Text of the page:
Sunday, September 30, 2007

A Fine Frenzy

I'm obsessed with You Tube lately. I think I'll start posting a video each week.
Maybe I'll start Video Sunday.
Some known stuff (like this one that is on VH-1's current top 20 countdown), but also more obscure stuff or older stuff.
Just for fun.


Saturday, September 29, 2007

Goodness around Blog Land

A really creative take on a tee shirt quilt (usually you see large squares of identical size), by Tiboutoo.
(click on image to go to her Flickr page)

sewn to the batting and backing
Originally uploaded by tiboutoo

Or here's another blanket made from tees, this one with small squares.
This is by Anna (aka Uninorth 13).

Geek blanket
Originally uploaded by uninorth13

I like the idea of using parts of words, versus just the central logo or whatever.

Are you IN, or are you OUT?
The new season of Project Runway airs November 14, but you can get your fix and all the scoop about the designers and happenings at Laura's blog--
it's called Blogging Project Runway.
Laura, of Rick Rack Ruby, started BPR, and it has been so successful, she know hosts contributing writers. Congrat's Laura!

Eyeball Pincushion
visual tutorial on Flickr, is made with hand-stitched felt and a bottlecap.

One of my friends sent me a link to a weird website called
Cats that Look Like Hitler.
It's similar to Cute Overload, except it just has pics of cats kittehs who look like Spoony here (ya gotta love Spoony's little "bangs")
My favorite so far is Randolph (who looks more like Salvador Dali to me)

Make an Astro Weenie Pineapple

Corkboard wall pocket tutorial on Craft Apple.

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Thursday, September 27, 2007

Photo Friday

Real photo postcard, girl with faux seagull
Real photo postcard, circa 1916,
the boardwalk at Atlantic City, New Jersey.

I collect seagull images (mostly photographs, but also ceramics).
Seagulls epitomize where I live and my love of the ocean.
This postcard is an ebay purchase.

This seagull appears to be a taxidermy one, or a fake one.
Despite that eewww factor, the photograph itself is lovely.
The lace-up shoes, the twig bench, the painted sea scene in the background, the beret in her lap...

It seems fitting to post another excerpt from Kitchen Table Wisdom.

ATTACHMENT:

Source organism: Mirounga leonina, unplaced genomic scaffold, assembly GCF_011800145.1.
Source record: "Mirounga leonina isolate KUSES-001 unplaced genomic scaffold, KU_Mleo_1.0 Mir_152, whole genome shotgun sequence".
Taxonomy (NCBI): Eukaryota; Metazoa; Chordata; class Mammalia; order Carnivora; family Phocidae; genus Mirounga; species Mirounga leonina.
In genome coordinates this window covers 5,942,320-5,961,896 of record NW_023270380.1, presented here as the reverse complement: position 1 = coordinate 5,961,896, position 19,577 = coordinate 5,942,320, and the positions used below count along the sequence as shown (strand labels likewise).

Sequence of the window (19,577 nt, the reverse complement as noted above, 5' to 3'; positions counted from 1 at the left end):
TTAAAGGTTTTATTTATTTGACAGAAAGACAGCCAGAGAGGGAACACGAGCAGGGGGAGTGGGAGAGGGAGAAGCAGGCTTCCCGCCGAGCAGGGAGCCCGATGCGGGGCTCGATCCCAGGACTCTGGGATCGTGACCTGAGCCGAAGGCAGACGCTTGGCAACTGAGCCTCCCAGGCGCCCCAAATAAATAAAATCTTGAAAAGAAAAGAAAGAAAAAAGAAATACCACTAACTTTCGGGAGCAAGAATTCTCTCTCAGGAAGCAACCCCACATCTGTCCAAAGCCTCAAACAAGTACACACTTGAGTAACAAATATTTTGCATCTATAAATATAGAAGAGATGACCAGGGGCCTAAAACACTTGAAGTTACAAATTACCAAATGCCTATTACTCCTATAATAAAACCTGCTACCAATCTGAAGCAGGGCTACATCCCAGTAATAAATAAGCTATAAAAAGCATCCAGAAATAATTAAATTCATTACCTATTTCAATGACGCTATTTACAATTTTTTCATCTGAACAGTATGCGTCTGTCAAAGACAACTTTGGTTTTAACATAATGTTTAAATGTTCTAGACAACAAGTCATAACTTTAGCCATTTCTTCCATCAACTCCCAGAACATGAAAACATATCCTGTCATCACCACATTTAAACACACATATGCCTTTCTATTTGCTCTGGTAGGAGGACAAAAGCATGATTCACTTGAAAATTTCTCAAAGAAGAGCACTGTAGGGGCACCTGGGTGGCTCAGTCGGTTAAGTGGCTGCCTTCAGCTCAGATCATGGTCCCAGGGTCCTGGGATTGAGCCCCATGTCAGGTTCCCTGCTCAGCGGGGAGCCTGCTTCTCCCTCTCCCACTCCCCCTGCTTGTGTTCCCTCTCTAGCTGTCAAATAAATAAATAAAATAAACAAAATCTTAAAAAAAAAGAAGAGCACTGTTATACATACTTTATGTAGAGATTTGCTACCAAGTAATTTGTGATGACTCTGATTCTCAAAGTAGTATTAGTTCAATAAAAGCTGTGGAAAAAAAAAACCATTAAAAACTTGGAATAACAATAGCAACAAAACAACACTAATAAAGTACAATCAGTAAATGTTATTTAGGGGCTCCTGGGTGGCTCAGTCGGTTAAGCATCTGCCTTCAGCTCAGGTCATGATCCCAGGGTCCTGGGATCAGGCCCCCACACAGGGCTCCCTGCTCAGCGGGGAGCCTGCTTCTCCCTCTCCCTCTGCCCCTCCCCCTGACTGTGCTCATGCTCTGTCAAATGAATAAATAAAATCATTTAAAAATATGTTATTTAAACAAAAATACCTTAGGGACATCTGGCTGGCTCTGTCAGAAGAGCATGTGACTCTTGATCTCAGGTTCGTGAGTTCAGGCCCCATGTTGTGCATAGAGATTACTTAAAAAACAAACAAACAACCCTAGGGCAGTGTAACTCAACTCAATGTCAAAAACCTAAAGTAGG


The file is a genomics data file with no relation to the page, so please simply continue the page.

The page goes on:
This story is called "The Wood-of-No-Names" (page 70)

"Just before she meets with Tweedledum and Tweedledee, Alice enters the wood-of-no-names and encounters a fawn. Neither the fawn nor Alice can remember their names. No matter. They walk a ways together, 'Alice, with her arms clasped lovingly around the soft neck of the Fawn,' until they come to the edge of the wood. Once there, the fawn suddenly remembers its name and looks at Alice with horror. 'I'm a Fawn!' it cries out, 'and, dear me! you're a human child!' Terrified, it runs away.

As a child I spent many summers alone on a deserted beach on Long Island, gathering shells, digging for little clams, leading a far different life than the city life I led the rest of the year. Day after day, I watched everything, developing an eye for change in all its subtlety. The rest of the year in New York City, I did not look directly at anyone I did not know and did not talk to strangers.

There was great peace in those summers and a new ability to be without people and yet not alone. I have many good memories of that time. Every morning the sea would wash up new treasures--pieces of wood from sunken boats, bits of glass worn smooth as silk, the occasional jellyfish. Once I even found a pair of glasses with only one lens left in them. Some of the most vivid of these memories concerned the beautiful white birds that flew constantly overhead. I remember how their wings would become transparent when they passed between me and the sun. Angel wings. I remember how my heart followed them and how much I too wanted wings to fly.

Many years later I had the opportunity to walk this same beach. It was a great disappointment. Bits of seaweed and garbage littered the shoreline, and there were sea gulls everywhere, screaming raucously, fighting over the garbage and the occasional dead creature the sea had given up.

Disheartened, I drove home and was halfway there before I realized that the gulls were the white birds of my childhood. The beach had not changed. The sacred lives beyond labels and judgment, in the wood-of-no-names."

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Paolo Nutini

What I've been singing loudly in my car.
I can't get enough of this song.


Wednesday, September 26, 2007

"Suffering is intimately connected to wholeness." (page 114)

I'm a firm believer in being honest--both with yourself, and with others.